Leafy greens - great source of vitamins
On behalf of everyone at Educate the Children, I would like to thank you again for your support of our agricultural development work in Nepal.
Some of you may be wondering why, if we are called "Educate the Children," we are doing agricultural work. The answer to that question takes us back some 20 years.
ETC was (as the name indicates!) started for the purpose of giving impoverished children the opportunity to attend school even if their families could not afford to pay for uniforms, school supplies and fees, etc. However, we soon realized that our work would be even more effective if we did two other things as well:
- Ensured that the children's parents, often illiterate themselves, were convinced of the value of education in their children's lives, and
- Ensured that the children had enough to eat, because they cannot do well in school if they are hungry or malnourished.
Earlier this year, I bought myself a plane ticket and visited Nepal for the first time. I saw first-hand the kitchen gardens, larger vegetable farms, and goat and poultry farms of hundreds of families in the Dolakha District, where ETC is presently working. I even got to eat some of the local foods at my daily meals - especially caulflower, eggs, milk, and greens - and it was fresh and tasty and nutritious!
Here are some of the activities that your generosity has made possible during the past several months:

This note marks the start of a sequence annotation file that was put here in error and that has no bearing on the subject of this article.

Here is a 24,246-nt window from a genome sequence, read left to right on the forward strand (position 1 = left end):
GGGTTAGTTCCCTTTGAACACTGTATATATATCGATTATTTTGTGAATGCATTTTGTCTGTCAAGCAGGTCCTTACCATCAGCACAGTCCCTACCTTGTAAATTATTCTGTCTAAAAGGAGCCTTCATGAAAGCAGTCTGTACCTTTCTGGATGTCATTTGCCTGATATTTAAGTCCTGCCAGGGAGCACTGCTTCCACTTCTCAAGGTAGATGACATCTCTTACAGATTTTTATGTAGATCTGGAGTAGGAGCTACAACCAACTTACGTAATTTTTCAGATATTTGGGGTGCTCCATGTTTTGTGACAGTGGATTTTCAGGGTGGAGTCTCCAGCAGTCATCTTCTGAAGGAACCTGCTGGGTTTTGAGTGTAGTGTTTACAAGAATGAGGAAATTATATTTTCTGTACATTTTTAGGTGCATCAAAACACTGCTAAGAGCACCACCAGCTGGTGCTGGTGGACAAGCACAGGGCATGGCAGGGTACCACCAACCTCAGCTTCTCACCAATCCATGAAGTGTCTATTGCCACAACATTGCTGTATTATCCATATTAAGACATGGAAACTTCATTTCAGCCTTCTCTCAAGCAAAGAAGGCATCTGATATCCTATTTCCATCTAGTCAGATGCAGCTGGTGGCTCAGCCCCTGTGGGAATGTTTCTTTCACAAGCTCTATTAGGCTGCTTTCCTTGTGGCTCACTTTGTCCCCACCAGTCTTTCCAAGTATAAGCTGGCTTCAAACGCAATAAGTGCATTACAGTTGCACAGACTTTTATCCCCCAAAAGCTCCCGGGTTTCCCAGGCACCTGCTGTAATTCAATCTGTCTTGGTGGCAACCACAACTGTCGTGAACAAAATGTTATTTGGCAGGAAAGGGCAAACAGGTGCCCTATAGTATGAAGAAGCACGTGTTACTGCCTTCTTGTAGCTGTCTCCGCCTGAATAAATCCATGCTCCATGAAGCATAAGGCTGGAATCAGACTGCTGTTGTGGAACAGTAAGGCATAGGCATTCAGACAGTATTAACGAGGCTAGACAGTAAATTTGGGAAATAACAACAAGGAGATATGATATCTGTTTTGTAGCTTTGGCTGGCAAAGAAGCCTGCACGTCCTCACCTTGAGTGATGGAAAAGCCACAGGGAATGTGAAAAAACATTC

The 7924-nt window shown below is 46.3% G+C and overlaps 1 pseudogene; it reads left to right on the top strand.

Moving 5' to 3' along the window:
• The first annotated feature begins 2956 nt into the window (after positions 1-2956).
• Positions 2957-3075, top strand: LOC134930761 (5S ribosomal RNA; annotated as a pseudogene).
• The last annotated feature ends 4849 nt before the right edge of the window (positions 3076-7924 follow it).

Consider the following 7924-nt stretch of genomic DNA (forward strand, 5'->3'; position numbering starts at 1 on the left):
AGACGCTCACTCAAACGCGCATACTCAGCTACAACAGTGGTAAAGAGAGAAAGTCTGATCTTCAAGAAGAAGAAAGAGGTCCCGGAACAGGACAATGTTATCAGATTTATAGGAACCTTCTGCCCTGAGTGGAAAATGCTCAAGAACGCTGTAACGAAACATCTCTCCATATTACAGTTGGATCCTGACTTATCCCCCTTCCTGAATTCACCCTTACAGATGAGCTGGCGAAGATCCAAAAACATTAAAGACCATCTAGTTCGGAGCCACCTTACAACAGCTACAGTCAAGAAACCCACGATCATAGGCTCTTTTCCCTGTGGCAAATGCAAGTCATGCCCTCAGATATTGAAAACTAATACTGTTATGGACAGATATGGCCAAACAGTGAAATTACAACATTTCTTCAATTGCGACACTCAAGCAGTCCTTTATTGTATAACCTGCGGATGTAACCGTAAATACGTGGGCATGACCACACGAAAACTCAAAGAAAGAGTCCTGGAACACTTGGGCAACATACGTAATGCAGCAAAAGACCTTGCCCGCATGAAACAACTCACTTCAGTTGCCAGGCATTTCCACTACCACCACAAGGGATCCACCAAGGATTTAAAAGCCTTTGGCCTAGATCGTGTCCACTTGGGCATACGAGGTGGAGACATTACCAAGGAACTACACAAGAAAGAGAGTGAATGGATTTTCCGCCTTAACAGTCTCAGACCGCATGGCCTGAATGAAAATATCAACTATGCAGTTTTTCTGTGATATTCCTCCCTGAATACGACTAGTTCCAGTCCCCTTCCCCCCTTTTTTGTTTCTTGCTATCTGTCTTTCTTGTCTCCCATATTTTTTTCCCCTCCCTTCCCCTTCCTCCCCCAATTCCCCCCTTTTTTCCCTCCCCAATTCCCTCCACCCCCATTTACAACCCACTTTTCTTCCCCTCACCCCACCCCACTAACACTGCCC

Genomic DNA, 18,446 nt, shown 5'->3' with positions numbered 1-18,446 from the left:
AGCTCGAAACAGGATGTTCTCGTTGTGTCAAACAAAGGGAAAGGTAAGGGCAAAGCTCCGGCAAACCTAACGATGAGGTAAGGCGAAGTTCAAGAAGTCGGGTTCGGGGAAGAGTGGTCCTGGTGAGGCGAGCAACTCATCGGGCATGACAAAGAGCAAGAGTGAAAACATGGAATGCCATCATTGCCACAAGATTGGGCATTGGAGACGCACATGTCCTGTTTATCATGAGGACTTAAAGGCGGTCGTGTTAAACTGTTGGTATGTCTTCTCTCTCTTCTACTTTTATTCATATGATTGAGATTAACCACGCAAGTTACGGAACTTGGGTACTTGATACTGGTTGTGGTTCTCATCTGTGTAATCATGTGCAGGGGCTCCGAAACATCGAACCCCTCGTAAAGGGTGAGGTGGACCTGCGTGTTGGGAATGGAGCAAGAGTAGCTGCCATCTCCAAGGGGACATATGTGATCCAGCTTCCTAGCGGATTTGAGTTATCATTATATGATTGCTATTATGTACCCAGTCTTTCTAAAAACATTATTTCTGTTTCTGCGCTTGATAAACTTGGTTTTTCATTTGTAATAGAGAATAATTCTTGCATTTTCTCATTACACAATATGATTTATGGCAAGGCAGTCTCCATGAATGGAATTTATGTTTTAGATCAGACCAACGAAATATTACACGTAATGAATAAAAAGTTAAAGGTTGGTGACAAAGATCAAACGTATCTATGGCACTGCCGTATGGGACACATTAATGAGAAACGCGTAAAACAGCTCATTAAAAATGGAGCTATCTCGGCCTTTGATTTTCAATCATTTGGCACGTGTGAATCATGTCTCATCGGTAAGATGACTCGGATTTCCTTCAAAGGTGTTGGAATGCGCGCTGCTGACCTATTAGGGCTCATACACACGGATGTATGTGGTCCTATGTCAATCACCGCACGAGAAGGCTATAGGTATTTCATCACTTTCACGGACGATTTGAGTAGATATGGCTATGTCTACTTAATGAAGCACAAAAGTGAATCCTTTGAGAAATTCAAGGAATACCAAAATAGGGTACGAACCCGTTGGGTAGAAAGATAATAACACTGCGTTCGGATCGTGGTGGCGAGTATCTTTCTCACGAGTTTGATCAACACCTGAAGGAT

- An animal health clinic: 180 local farmers brought some 3,000 farm animals to this clinic, at which two veterinarians and five veterinary technicians provided routine check-ups, vaccinations, and medications for the animals.
- Kitchen garden resources: ETC distributed seeds for summer crops to 842 women who are growing nutritious food in their kitchen gardens. Their families eat better year-round because of these gardens, and any excess produce can be sold at market to increase household incomes.
- Agricultural training: ETC's agricultural staff specialists held a training workshop on mushroom cultivation. Mushrooms are a good cash crop in Nepal.
We promote low-cost, environmentally friendly farming techniques, including the use of compost and non-toxic pesticides made from natural and readily available ingredients such as plant extracts.
The skills and knowledge these women have gained through participating in ETC's agricultural development activities will last them a lifetime, and will help ensure that their families will eat better for years to come. Moreover, the income generated from agricultural activities enables women to keep their children in school and to support their families' well-being in many other ways that were not previously possible.
The photos below and on the website link are those I took in March 2013 in Nepal. I hope you enjoy seeing how your generosity is truly making a difference in the lives of people in Nepal!
Many women run small goat farms